Example that leads to satisfied need: Management aligns roles and responsibilities with innate gifts and talents of employees. We all bring substantially higher energy and engagement (and productivity) performing work that we like and are good at. As legendary management consultant Peter Drucker said, “A manager’s task is to make the strengths of people effective and their weaknesses irrelevant.”
3. Need: Feeling that our work has meaning/purpose beyond ourselves. The results of our efforts matter to others.
Examples that lead to unmet need: Not understanding or believing in the company’s mission and vision. Lack of clarity in how job duties produce results that have real value to others.
Example that leads to satisfied need: A mission and vision that clearly communicate the value the organization provides. Employees have clear understanding of how their work impacts this mission and vision.
4. Need: Personal progress and development. If we make the effort, we want to believe that we can be more, do more and have more as a result.
Examples that lead to unmet need: People are not held accountable to clear standards of job performance. Lack of fair and consistent consequences of results- both positive and negative. Consequences for results. Management not supporting employee performance improvement efforts (e.g. useful feedback, training and development).
Example that leads to satisfied need: Employees are at their best when there is “healthy tension” (not too low, not too high) to meet clear and reasonable standards https://bit.ly/1TTHMxd. There is fair and consistent accountability and consequences based on performance relative to agreed-upon standards. People are motivated when they focus on:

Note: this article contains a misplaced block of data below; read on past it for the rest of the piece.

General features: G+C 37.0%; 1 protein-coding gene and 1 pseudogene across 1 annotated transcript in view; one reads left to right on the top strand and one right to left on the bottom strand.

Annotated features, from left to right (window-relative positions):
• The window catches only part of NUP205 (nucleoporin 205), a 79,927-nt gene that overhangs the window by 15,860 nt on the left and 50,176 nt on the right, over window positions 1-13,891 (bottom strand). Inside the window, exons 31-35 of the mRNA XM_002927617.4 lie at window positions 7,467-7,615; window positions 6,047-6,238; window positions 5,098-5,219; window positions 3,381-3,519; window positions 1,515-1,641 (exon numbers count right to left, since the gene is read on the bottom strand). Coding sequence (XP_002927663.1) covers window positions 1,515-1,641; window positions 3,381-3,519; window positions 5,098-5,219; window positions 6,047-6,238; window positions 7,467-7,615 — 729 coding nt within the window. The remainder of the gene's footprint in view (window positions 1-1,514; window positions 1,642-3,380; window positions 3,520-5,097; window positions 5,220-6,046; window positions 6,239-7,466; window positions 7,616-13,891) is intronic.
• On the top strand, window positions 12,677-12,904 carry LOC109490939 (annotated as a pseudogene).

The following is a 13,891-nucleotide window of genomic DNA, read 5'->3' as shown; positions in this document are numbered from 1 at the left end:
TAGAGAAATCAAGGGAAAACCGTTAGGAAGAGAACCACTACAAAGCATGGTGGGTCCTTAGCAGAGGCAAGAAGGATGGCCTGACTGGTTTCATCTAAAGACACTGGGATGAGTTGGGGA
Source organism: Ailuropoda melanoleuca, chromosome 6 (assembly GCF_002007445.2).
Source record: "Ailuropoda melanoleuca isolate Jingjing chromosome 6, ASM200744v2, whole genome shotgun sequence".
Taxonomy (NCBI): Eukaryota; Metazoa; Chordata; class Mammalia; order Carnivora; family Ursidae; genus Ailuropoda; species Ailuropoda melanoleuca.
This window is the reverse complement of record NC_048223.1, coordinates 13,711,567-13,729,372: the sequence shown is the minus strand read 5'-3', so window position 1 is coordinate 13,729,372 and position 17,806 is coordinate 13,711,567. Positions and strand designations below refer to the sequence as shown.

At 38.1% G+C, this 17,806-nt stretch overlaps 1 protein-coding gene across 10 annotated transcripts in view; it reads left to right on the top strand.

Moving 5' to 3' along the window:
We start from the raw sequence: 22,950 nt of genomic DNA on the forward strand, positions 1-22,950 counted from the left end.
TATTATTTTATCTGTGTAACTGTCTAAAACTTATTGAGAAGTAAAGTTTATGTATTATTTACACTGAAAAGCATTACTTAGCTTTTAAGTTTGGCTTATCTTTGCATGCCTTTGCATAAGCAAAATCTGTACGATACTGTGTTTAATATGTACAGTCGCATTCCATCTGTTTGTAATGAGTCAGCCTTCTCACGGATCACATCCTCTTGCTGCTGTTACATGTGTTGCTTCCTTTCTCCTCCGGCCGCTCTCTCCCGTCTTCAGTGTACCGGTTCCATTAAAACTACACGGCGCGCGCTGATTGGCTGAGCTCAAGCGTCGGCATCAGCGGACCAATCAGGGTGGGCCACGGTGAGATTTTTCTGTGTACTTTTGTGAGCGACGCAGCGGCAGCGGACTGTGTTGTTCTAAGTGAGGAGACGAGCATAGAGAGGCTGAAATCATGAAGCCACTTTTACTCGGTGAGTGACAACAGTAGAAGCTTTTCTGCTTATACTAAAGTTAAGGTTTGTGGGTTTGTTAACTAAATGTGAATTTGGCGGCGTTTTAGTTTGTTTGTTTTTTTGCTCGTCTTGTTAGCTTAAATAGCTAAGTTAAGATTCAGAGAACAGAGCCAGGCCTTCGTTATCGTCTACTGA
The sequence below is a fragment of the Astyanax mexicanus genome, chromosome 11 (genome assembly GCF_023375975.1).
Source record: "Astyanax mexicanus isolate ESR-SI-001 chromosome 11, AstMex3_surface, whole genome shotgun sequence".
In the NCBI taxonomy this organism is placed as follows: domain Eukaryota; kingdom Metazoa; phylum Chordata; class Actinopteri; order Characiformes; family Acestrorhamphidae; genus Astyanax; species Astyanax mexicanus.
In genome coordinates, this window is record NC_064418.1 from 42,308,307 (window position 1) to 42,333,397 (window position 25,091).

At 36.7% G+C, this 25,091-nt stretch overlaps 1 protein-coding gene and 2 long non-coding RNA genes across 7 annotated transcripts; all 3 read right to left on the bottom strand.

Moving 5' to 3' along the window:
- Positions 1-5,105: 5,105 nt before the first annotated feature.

“What did I achieve today?”
What did I learn today?”
How did I grow?”
In summary, it’s understandable that leaders gravitate towards easy, quick-fix solutions to engagement problems. There are plenty of people to make these suggestions and sell them to us. These efforts usually have a positive, initial effect that seduces us into thinking that we did something with long-term benefit. However, as in most things in life, there’s no substitute for working at the cause-level and creating new habits of thinking and behavior.
Brad Wolff is Managing Partner for PeopleMax, an Atlanta-based Workforce Optimization firm which focuses on helping companies gain control over their people problems to increase productivity, profitability and employee engagement while reducing stress and conflict. With more than 20 years of experience, Brad’s background includes a Professional Coaching Certification, a certification in Managing Change in Human Systems and certifications in using multiple assessments. As a former CPA he also understands the numbers and quantitative side of every business. You can learn more about Wolff at https://peoplemaximizers.com/ and connect with him via LinkedIn. More of Wolff’s insights are also found in his new book, People Problems, now available on Amazon and other fine booksellers.